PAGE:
Some places go down in history for their architecture, for having housed dignitaries, for being the scene of a heinous crime, and some are all of those things. Enter Max’s Kansas City, the New York, late-night hotspot of grimy interiors, rock and roll royalty, and some seriously debauched
Before the influx of corporate cash, New York was the only place to be. The city was vibrating with creative energy and Max’s provided a safe space for the giant forces of music art and poetry to converge in one extra special spot. Whether they were drinking or performing pretty much anyone who was anyone during the seventies found themselves at Max’s.
Found on Eighteenth Street and Park Avenue South the venue housed some of the scene’s biggest characters and with the chance of Debbie Harry being your waitress for the night, we would’ve been there every night.
Plus the opportunity to ‘accidentally’ bump into William S. Burroughs, or Robert Mapplethorpe, Andy Warhol, John Cale, Allen Ginsberg, Robert Rauschenberg, David Bowie, Iggy Pop, Lou Reed, Candy Darling, Jackie Curtis and Holly Woodlawn, whom all called Max’s home for an evening or two.
“I met Iggy Pop at Max’s Kansas City in 1970 or 1971,” recalled David Bowie. “Me, Iggy and Lou Reed at one table with absolutely nothing to say to each other, just looking at each other’s eye makeup.”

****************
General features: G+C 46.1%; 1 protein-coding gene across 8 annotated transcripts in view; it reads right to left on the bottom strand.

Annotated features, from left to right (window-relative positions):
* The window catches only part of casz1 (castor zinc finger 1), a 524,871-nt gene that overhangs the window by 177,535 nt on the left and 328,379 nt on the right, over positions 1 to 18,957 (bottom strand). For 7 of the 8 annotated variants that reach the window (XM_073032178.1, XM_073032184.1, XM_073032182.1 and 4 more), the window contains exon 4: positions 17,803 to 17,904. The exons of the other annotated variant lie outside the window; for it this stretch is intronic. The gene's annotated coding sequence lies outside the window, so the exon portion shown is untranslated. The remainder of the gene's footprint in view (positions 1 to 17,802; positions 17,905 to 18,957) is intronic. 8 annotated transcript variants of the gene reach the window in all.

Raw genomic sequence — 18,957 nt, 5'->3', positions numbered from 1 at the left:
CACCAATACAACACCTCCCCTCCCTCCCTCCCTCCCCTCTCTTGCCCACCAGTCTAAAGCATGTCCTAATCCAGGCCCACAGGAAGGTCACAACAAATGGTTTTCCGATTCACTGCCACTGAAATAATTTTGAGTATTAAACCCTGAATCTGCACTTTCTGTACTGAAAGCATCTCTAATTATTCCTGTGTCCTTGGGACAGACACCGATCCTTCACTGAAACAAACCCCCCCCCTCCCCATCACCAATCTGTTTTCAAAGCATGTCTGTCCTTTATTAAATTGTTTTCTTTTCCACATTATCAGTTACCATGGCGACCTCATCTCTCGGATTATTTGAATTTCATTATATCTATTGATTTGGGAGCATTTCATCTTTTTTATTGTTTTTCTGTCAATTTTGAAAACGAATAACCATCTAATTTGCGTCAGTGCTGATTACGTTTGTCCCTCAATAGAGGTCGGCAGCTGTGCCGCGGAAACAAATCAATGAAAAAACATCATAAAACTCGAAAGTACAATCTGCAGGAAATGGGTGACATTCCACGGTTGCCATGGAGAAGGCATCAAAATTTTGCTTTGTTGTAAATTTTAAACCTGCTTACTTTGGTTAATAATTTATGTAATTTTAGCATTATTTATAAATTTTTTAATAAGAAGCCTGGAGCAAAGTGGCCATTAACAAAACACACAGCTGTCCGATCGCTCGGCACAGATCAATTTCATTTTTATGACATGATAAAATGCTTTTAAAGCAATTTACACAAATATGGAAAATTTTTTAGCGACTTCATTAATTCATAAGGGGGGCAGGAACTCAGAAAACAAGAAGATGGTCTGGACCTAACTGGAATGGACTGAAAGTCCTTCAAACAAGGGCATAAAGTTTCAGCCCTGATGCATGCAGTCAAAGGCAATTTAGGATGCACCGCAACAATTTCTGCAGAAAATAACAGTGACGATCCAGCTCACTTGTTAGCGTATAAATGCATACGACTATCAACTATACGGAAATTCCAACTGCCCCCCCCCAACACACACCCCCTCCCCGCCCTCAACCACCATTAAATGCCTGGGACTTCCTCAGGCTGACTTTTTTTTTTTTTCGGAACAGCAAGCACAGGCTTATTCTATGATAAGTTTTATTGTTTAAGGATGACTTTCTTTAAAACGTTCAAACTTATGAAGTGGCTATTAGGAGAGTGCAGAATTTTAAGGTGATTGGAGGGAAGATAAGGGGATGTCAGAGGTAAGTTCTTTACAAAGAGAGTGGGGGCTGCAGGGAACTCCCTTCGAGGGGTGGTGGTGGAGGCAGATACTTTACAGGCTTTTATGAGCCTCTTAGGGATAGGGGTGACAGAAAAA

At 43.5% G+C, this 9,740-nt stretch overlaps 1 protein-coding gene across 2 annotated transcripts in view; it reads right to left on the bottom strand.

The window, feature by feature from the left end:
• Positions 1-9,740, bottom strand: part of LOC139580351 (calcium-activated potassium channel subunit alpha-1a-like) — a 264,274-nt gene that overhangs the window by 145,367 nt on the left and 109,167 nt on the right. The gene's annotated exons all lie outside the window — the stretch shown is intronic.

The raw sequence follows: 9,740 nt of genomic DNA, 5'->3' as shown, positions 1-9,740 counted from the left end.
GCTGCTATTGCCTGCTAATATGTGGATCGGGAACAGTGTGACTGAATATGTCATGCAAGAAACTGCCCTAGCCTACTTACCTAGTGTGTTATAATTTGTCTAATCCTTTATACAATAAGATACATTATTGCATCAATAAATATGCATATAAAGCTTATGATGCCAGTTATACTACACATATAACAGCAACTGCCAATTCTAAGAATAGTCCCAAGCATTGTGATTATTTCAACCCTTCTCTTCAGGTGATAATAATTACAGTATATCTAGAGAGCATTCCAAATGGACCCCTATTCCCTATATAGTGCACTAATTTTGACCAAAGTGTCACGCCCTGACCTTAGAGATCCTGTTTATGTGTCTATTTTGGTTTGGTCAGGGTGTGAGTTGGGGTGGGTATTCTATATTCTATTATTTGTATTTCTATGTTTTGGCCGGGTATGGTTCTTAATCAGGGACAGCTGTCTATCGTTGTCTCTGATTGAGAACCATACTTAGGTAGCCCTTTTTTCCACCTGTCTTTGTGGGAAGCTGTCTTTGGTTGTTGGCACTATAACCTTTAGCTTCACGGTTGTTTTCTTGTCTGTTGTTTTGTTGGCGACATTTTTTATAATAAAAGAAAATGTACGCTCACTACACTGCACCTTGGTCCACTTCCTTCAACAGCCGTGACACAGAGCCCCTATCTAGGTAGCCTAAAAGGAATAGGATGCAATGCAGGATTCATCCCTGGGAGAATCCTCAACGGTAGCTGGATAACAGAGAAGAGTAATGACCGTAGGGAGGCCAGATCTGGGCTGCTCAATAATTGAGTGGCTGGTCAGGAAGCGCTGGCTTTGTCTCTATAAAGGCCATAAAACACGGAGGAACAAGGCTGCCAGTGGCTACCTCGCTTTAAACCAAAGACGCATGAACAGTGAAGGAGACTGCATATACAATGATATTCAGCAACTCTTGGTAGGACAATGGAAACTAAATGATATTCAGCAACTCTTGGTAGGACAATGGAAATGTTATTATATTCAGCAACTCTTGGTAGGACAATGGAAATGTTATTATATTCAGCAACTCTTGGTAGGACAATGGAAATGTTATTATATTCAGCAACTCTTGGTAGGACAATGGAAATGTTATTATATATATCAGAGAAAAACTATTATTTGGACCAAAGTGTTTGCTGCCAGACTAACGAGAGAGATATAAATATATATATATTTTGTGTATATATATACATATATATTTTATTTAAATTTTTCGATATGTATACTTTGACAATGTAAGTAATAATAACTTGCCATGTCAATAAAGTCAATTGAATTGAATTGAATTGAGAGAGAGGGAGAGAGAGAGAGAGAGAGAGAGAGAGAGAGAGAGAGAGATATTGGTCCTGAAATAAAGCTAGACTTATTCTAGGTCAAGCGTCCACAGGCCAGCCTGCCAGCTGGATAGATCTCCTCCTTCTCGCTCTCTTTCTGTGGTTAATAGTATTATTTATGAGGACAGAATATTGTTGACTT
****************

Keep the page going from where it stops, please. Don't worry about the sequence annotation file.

James Wolcott recalls in Vanity Fair that Max’s was “a restaurant and nightclub on Park Avenue South whose name had little to do with Max and even less to do with Kansas City, this magnet for artists, actors, musicians, poets, and fame moochers was opened in 1965 by Mickey Ruskin [1933–1983]”
Wolcott continued: “The mottled glory that was Max’s is a two-part saga. From the mid-60s to the early 70s, it was thronged with painters, sculptors, and Zeus-browed critics, its in-crowd back room becoming the banquet spot for Andy Warhol and his apostles from the Factory. (Warhol’s flagship band, the Velvet Underground, recorded a live album there.)
“This gave way to the thundering hooves of glitter-rockers such as the New York Dolls in their platform wedges and lipstick pouts, bringing down the curtain on Act I. Max’s closed in 1974 and reopened in 1975 under new management and became the North Pole of the punk/New Wave movement to CBGB’s southern pole on the Bowery.”
So many great photographs were taken by long time patron, busboy and photographer for Max’s who joined in 1972 recalls: “There were three epicenters at Max’s: Bar, Back Room
The collection of images comes via the following sources: Vanity Fair, Dazed and Stephen Kasher Gallery.
For more salacious material, check out Max’s Kansas City: Art, Glamour, Rock